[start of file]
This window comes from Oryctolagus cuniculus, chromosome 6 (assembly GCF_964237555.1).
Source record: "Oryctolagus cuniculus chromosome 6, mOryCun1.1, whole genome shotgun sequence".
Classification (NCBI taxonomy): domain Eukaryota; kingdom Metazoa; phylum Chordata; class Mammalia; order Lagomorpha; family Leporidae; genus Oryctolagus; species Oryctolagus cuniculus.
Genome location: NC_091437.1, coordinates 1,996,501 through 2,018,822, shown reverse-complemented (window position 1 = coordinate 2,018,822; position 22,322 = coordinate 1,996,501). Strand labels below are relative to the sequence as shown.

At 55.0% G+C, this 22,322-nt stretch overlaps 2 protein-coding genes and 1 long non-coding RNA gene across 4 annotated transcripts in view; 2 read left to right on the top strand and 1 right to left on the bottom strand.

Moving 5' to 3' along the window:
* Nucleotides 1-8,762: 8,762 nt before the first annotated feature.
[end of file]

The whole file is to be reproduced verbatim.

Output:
This window comes from Oryctolagus cuniculus, chromosome 6 (assembly GCF_964237555.1).
Source record: "Oryctolagus cuniculus chromosome 6, mOryCun1.1, whole genome shotgun sequence".
Classification (NCBI taxonomy): domain Eukaryota; kingdom Metazoa; phylum Chordata; class Mammalia; order Lagomorpha; family Leporidae; genus Oryctolagus; species Oryctolagus cuniculus.
Genome location: NC_091437.1, coordinates 1,996,501 through 2,018,822, shown reverse-complemented (window position 1 = coordinate 2,018,822; position 22,322 = coordinate 1,996,501). Strand labels below are relative to the sequence as shown.

At 55.0% G+C, this 22,322-nt stretch overlaps 2 protein-coding genes and 1 long non-coding RNA gene across 4 annotated transcripts in view; 2 read left to right on the top strand and 1 right to left on the bottom strand.

Moving 5' to 3' along the window:
* Nucleotides 1-8,762: 8,762 nt before the first annotated feature.